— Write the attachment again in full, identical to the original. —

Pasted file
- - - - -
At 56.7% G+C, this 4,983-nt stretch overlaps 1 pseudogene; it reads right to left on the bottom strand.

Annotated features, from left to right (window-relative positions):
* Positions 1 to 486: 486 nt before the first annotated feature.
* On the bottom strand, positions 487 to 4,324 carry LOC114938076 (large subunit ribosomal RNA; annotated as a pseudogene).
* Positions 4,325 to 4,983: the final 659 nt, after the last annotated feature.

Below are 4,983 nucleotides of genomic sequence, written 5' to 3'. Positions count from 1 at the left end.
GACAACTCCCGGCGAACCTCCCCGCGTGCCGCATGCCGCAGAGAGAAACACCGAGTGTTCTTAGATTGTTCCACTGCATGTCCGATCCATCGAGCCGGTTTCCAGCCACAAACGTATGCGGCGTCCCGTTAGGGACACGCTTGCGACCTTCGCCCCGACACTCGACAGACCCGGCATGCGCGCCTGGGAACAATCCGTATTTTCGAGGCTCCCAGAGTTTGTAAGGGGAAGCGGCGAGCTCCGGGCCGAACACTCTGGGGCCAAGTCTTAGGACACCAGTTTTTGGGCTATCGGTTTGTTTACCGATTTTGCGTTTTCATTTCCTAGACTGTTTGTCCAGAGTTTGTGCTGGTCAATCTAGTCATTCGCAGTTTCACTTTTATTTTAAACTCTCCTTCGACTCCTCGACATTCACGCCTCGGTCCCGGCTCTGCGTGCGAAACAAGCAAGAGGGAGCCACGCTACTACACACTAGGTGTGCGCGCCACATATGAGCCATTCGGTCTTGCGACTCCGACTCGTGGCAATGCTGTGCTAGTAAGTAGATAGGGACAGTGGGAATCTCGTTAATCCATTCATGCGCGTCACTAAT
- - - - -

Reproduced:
At 56.7% G+C, this 4,983-nt stretch overlaps 1 pseudogene; it reads right to left on the bottom strand.

Annotated features, from left to right (window-relative positions):
* Positions 1 to 486: 486 nt before the first annotated feature.
* On the bottom strand, positions 487 to 4,324 carry LOC114938076 (large subunit ribosomal RNA; annotated as a pseudogene).
* Positions 4,325 to 4,983: the final 659 nt, after the last annotated feature.

Below are 4,983 nucleotides of genomic sequence, written 5' to 3'. Positions count from 1 at the left end.
GACAACTCCCGGCGAACCTCCCCGCGTGCCGCATGCCGCAGAGAGAAACACCGAGTGTTCTTAGATTGTTCCACTGCATGTCCGATCCATCGAGCCGGTTTCCAGCCACAAACGTATGCGGCGTCCCGTTAGGGACACGCTTGCGACCTTCGCCCCGACACTCGACAGACCCGGCATGCGCGCCTGGGAACAATCCGTATTTTCGAGGCTCCCAGAGTTTGTAAGGGGAAGCGGCGAGCTCCGGGCCGAACACTCTGGGGCCAAGTCTTAGGACACCAGTTTTTGGGCTATCGGTTTGTTTACCGATTTTGCGTTTTCATTTCCTAGACTGTTTGTCCAGAGTTTGTGCTGGTCAATCTAGTCATTCGCAGTTTCACTTTTATTTTAAACTCTCCTTCGACTCCTCGACATTCACGCCTCGGTCCCGGCTCTGCGTGCGAAACAAGCAAGAGGGAGCCACGCTACTACACACTAGGTGTGCGCGCCACATATGAGCCATTCGGTCTTGCGACTCCGACTCGTGGCAATGCTGTGCTAGTAAGTAGATAGGGACAGTGGGAATCTCGTTAATCCATTCATGCGCGTCACTAAT